immediately, Wal-Mart increased his pay to $9.65 per hour. Id. Burns began in the
same position earning $8.70. Burns Records.
Wal-Mart argues that two different managers hired Straton and Burns, meaning
that different decision-makers determined their pay rates. But as noted above, Ketcham
testified that the company provides guidelines for hourly pay rates for sales associates
and does not permit managers to exercise discretion in this area. Ketcham Dep. at
13:18–25. Therefore the fact that different managers hired Burns and Straton is beside
the point, given that any manager should have hired them at the same rate of pay.
Wal-Mart also argues that Burns has failed to present evidence that she and
Straton had a similar level of relevant experience. But again, Ketcham testified only that
hourly pay rates are based on "the position the associate was applying for," id. at
13:19–20; he did not indicate that the company takes any other factors into
consideration. Thus whether Straton had more retail experience than Burns does not
bear on whether the two received disparate pay. A reasonable factfinder could
conclude that the two are similarly situated for purposes of Burns's disparate pay claim.
For reasons described above, the Court denies Wal-Mart's motion for summary
judgment on Burns's claim of discrimination based on disparate pay but limits the claim
as described in this section
Denial of transfer request
Burns also claims that Wal-Mart discriminated against her when it denied her
request for a transfer to the Glenwood store. Wal-Mart argues first that the denial of a
transfer request does not qualify as an adverse employment action for purposes of a
discrimination claim. The company also argues that Tammo—Burns's proposed
comparator—is not similarly situated and therefore cannot provide the basis for a
It is not clear whether the denial of Burns's transfer request constitutes an
adverse employment action. The Seventh Circuit has indicated that a denial of a
transfer request may qualify if "the transfer would have resulted in higher pay or
benefits." Brown v. Advocate S. Suburban Hosp., 700 F.3d 1101, 1108 (7th Cir. 2012).
The court went on to suggest that "mere denial of a lateral transfer" to a position offering
"parallel pay, benefits, and responsibilities" would not constitute an adverse
employment action. Id. But Burns has indicated that she requested the transfer
because the Glenwood store was closer to her home and that a transfer would therefore
make it significantly easier to get back and forth to work. See Pl.'s Mem. in Opp'n to
Def.'s Mot. for Summ. J. at 2, 12 n.2. If a plaintiff could show that her employer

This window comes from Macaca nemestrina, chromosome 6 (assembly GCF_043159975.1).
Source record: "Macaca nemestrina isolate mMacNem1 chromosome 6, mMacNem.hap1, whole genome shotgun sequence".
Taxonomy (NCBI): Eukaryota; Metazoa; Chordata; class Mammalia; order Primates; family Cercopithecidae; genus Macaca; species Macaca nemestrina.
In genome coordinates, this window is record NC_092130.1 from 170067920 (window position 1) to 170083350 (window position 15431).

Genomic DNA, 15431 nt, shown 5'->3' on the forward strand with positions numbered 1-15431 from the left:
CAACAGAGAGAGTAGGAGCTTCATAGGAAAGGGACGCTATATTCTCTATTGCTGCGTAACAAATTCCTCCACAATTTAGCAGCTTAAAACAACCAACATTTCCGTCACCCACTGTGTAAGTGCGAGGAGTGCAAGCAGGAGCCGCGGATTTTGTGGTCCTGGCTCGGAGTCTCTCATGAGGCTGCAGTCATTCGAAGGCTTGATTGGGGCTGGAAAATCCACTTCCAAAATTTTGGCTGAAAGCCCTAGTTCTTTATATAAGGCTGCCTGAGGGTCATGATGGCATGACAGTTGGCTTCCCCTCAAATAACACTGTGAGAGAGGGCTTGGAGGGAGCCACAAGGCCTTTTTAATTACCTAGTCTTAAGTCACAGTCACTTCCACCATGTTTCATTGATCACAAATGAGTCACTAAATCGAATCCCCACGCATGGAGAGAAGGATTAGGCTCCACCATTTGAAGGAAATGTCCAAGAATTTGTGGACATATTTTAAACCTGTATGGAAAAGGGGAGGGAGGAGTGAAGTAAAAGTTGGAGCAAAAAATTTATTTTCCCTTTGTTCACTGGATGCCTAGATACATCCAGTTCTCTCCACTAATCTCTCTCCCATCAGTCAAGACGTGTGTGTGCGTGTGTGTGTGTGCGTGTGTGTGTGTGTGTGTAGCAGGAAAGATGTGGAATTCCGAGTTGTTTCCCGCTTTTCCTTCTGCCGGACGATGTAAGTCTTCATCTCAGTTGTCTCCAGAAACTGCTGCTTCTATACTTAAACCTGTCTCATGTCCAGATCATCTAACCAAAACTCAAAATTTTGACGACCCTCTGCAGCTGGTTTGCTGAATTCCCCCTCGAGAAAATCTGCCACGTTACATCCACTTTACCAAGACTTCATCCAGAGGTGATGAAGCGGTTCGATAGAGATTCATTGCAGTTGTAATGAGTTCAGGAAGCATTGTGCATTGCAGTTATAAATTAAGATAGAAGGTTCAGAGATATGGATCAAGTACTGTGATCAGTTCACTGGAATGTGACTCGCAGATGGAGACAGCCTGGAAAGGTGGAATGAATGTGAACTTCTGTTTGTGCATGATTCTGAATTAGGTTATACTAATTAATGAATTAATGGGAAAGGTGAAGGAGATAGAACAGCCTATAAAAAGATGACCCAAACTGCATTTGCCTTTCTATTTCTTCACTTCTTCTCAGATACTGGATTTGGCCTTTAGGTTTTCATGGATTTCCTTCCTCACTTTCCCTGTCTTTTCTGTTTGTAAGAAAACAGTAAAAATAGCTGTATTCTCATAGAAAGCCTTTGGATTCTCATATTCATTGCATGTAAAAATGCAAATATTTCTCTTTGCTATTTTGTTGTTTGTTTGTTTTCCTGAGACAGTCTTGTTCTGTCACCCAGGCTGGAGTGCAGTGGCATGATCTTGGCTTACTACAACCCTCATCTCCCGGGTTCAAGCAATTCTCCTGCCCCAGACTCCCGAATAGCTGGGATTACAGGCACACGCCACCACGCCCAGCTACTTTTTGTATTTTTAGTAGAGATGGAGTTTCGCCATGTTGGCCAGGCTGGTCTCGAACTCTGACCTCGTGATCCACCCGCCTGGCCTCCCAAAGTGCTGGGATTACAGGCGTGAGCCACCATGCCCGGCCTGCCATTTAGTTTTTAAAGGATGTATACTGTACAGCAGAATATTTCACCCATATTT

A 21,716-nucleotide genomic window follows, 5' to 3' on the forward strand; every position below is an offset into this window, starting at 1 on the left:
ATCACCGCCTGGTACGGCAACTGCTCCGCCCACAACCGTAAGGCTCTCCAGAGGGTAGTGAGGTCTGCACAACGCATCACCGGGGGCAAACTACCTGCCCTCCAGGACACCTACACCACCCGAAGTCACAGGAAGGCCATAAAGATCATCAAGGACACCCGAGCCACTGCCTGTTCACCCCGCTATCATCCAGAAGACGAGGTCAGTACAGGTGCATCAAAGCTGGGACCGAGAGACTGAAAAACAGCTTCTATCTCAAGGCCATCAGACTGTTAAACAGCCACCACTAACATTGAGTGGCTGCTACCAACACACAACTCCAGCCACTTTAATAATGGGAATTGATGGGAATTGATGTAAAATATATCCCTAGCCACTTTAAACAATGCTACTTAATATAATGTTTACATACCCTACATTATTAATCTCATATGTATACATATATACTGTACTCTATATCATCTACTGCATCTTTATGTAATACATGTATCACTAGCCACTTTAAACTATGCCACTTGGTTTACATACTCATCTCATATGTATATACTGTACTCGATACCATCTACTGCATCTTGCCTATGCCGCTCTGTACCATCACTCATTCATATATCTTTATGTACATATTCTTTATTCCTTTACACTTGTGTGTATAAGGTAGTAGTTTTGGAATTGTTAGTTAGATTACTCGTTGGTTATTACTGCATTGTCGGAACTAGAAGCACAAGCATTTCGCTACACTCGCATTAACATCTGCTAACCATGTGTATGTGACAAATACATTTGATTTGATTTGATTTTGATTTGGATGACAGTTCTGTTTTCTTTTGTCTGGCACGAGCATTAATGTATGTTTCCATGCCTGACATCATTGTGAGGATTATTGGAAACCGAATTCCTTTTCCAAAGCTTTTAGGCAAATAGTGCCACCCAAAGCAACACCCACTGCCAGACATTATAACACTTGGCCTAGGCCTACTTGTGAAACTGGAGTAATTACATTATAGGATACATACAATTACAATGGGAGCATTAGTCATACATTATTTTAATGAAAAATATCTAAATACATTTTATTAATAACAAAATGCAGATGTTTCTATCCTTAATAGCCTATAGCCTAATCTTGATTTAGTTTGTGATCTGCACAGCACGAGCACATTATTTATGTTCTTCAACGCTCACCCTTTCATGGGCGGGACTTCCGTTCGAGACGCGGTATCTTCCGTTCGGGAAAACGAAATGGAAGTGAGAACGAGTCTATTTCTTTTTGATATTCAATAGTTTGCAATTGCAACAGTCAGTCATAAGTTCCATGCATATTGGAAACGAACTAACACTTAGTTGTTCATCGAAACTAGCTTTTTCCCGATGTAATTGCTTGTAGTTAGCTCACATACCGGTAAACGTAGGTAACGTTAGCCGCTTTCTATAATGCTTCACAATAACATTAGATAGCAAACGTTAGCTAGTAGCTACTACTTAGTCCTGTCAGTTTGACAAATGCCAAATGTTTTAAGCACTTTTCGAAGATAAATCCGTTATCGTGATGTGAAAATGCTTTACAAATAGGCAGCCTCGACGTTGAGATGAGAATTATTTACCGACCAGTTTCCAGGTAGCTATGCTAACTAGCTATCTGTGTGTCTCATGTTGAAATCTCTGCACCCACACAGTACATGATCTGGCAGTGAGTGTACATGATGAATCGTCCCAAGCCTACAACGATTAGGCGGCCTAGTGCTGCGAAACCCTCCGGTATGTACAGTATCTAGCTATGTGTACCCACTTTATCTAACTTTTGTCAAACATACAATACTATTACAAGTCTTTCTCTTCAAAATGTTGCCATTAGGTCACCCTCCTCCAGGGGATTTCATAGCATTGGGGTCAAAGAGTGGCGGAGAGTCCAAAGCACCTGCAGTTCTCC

routinely granted transfer requests to other employees wishing to relocate closer to
home, but that she herself was forced to work at a location much farther away due to
her gender, the Court is inclined to believe that this could give rise to a claim under Title
VII. But the Court need not resolve that issue here, because it concludes that no
reasonable jury could find Tammo to be similarly situated to Burns for purposes of this
Burns argues that Tammo is similarly situated because they both completed the
MIT program at the same time, and yet Tammo was able to work at the Glenwood
location, whereas Burns was told that new managers could not work there because it
was a new store. But Burns has again failed to offer evidence from which a reasonable
factfinder could find that she and Tammo were similarly situated. Burns submitted her
transfer request to Hacker, who ultimately told her that Wal-Mart had a policy against
placing new managers in new stores. Pl.'s Resp. to Def.'s SUMF & SAF, Ex. A (Burns
Dep.) at 68:16–69:5. Tammo, on the other hand, was assigned to the Glenwood store
immediately after the MIT program. Burns has not provided any evidence that Hacker is
the one who placed Tammo in the store. Therefore the two are not suitable
comparators. The purpose of the similarly situated inquiry is "to eliminate confounding
variables, such as differing roles, performance histories, or decision-making personnel,
which helps isolate the critical independent variable"—here, sex. Cung Hnin v. TOA
(USA), LLC, 751 F.3d 449, 505 (7th Cir. 2014). If the same individual placed Tammo in
the Glenwood store and denied Burns's request, this would eliminate the variability in
decision-making personnel and isolate sex as the cause of the differential treatment.